I was chatting to a friend over a cup of coffee recently when he asked me who I thought was to blame for the housing crisis.
You see, we Brits have a reputation for being a country of home owners. But the truth of the matter appears to tell a different story, because in a league of the top 46 economic nations of the world, where owning one’s own property is permissible, it may surprise you to learn that the UK is ranked at only No.37 !
At the end of the First World War, 77% of people rented their home. Of these the majority were renting from a private landlord as Council Housing was very much in its infancy. Home ownership rose very slowly during the 1920’s but then started to grow faster as the economy grew following the great depression. After the Luftwaffe had flattened large areas of housing in the early 40’s, the priority after the war had ended was to get people into good quality accommodation. And so it was that local authorities, (i.e. Councils) built large council estates all over the country throughout the 1950’s and 1960’s.
As the economy got back on it’s feet and wages started to rise, people decided they wanted to own their own home instead of renting. During the post war decades, it also became easier to secure a mortgage.
By 1977 over 60% of 30 to 34 year olds were owner occupiers with a mortgage compared to just under 9% of the same age group being in private rented accommodation. (the remainder either being in council housing or living with friends or family). Ten years later, in 1987, we saw further growth in home ownership, as by then nearly 70% of 30 to 34 year olds had a mortgage and less than 5% of were renting privately. A decade later and there wasn’t much change as, in 1997, the homeownership figure was just over 68% but private renting had jumped to 12.1% in the same 30 to 34 year old age group.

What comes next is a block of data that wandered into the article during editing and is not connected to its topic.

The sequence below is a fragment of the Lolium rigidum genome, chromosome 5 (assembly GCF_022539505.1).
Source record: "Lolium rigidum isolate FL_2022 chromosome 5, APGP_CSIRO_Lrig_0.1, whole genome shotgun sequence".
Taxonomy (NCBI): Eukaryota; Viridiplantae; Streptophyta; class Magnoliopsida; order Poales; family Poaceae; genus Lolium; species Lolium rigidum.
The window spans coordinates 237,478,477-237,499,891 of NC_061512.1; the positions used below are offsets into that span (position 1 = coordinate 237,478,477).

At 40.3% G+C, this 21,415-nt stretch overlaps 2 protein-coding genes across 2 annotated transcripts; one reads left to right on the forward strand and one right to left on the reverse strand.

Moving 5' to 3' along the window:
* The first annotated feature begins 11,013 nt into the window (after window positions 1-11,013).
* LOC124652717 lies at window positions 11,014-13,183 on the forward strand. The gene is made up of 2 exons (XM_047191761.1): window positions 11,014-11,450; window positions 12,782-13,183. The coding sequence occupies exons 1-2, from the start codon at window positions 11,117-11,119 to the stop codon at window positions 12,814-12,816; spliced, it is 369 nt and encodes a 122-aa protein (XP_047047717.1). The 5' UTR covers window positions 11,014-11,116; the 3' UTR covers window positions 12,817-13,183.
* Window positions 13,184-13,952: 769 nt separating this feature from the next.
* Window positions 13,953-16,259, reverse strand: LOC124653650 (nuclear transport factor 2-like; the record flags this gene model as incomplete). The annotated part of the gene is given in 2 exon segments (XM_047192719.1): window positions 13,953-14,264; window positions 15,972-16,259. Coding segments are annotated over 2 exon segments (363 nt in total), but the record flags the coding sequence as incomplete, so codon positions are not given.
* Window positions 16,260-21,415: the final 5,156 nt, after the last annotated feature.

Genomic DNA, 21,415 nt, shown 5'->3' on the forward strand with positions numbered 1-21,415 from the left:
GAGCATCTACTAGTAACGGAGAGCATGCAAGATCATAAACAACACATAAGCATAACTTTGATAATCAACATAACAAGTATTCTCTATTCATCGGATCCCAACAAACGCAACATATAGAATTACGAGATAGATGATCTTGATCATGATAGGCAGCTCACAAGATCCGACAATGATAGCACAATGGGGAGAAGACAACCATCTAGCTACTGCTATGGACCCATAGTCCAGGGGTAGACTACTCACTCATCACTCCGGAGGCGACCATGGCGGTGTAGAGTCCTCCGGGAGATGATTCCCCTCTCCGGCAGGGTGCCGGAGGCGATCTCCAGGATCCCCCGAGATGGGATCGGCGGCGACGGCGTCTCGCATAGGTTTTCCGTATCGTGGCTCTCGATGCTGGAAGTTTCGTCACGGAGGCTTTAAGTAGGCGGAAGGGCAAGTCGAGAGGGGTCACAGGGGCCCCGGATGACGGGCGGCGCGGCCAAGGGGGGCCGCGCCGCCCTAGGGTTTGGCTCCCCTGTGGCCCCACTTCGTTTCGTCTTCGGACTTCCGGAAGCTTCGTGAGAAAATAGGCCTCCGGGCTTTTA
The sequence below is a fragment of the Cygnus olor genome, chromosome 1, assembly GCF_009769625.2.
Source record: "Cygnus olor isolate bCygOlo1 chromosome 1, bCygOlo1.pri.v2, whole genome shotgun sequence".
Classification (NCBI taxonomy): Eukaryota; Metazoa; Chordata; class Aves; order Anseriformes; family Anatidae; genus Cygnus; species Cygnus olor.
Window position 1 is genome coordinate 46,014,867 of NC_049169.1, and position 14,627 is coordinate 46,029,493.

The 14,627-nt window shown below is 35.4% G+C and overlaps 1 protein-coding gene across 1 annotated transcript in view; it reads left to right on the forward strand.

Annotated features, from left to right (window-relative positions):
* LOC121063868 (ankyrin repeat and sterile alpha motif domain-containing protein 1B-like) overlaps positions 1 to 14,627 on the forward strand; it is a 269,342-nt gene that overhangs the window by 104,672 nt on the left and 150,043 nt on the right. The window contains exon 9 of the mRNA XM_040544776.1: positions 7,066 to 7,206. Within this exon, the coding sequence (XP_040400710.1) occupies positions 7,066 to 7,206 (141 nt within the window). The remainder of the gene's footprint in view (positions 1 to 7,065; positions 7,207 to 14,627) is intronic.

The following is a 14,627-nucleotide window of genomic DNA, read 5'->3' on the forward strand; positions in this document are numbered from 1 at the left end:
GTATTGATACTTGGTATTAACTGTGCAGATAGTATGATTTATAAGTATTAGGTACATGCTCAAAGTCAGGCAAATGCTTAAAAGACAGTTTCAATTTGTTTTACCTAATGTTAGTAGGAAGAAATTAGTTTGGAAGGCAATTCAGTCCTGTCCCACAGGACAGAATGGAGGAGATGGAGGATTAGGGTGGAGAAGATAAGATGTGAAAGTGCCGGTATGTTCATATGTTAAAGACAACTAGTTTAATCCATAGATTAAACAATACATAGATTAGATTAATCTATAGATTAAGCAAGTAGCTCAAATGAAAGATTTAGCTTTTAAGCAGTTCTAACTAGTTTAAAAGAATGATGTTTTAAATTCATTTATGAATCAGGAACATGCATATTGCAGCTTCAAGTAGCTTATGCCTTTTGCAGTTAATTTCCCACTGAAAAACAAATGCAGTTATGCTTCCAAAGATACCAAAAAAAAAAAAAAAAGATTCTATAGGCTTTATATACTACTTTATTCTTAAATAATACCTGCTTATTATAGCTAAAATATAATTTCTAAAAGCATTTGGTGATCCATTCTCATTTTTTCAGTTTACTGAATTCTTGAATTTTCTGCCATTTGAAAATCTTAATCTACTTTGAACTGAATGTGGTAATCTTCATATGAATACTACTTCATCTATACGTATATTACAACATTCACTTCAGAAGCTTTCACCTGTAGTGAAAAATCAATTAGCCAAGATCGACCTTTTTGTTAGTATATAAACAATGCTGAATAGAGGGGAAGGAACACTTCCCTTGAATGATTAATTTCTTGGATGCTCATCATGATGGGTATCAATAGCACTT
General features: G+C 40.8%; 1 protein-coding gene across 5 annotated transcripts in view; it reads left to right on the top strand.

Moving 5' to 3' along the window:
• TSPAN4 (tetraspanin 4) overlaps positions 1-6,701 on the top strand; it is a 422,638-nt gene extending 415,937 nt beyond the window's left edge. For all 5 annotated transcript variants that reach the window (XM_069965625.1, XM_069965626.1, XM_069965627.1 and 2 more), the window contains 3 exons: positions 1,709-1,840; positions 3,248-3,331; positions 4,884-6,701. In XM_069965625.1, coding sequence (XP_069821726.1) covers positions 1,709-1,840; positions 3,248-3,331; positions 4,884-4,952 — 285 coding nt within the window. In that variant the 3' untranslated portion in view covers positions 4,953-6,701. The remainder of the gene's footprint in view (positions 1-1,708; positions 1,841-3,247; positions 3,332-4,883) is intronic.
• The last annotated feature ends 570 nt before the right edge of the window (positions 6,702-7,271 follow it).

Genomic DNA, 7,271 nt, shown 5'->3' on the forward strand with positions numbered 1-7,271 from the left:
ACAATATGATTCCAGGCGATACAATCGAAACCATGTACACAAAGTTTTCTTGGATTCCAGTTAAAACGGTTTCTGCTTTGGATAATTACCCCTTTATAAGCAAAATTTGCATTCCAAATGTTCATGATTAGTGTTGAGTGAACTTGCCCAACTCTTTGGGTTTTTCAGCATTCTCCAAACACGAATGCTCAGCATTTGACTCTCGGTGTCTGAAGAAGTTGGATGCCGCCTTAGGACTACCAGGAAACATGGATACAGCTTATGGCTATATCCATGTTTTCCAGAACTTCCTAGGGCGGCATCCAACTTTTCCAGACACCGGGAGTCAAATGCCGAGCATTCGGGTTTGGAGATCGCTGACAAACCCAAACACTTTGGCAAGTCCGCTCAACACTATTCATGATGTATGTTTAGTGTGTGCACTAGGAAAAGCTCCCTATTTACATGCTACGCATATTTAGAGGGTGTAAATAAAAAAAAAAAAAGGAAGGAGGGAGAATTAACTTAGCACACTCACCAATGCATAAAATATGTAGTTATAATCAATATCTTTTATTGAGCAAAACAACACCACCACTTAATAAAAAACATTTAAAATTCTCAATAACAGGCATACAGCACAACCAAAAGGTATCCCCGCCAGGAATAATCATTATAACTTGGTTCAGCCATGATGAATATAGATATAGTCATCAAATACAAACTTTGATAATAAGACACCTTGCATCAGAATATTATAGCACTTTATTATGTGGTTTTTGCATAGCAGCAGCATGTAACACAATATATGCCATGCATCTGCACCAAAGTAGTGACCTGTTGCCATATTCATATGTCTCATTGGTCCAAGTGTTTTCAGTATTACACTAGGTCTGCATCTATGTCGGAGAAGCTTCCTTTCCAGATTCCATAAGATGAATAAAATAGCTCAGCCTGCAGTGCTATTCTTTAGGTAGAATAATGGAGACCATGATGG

Move on another ten years to the 2007 figures, and this showed a slight drop in homeownership to 65.8% but renting had continued to increase to 18.7% (once again when looking at the same 30 to 34 year old age group). The latest set of figures for 2014, show that only 47% of 30 to 34 year olds had a mortgage whilst an eye watering 33% of the same age group were renting privately.
When we look at the Colchester figures of home ownership, looking back to 1991, almost 66% of Colchester households were occupied by the home owner, whilst less than 6% of Colchester households were privately rented. The 2011 census revealed that home ownership in Colchester had dropped to just under 59% and private rented had increased to over 23%.
In my opinion much of the recent rise in private renting in Colchester since the turn of the Millennium is not only because property has become so much more expensive, but the fact that there aren’t the council houses available to move into. The majority have been sold off, so folks have to look to the private rented sector.
The selling of council housing in the 1980’s artificially grew home ownership in the 1980’s. Conversely the younger generation have not had the same opportunity to buy their council house during the 1990’s, 2000’s or 2010’s. That is why, unless the council start building council houses in significant numbers, private renting will continue to grow in Colchester.
So if you want blame anyone for the housing crisis, perhaps we should blame the Grocer’s daughter from Grantham.
If you’d like a second opinion on an investment property you are considering or just to have an informal chat about any aspect of the Colchester property market please feel free to call me on 01206 862288 or email: firstname.lastname@example.org
I’m happy to provide free feedback free of any obligation. If you send me the hyperlink to the property from Rightmove or Zoopla I will usually respond within 24 hours. I am also happy to undertake free pre-purchase visits to your short list of potential properties to provide a rental valuation.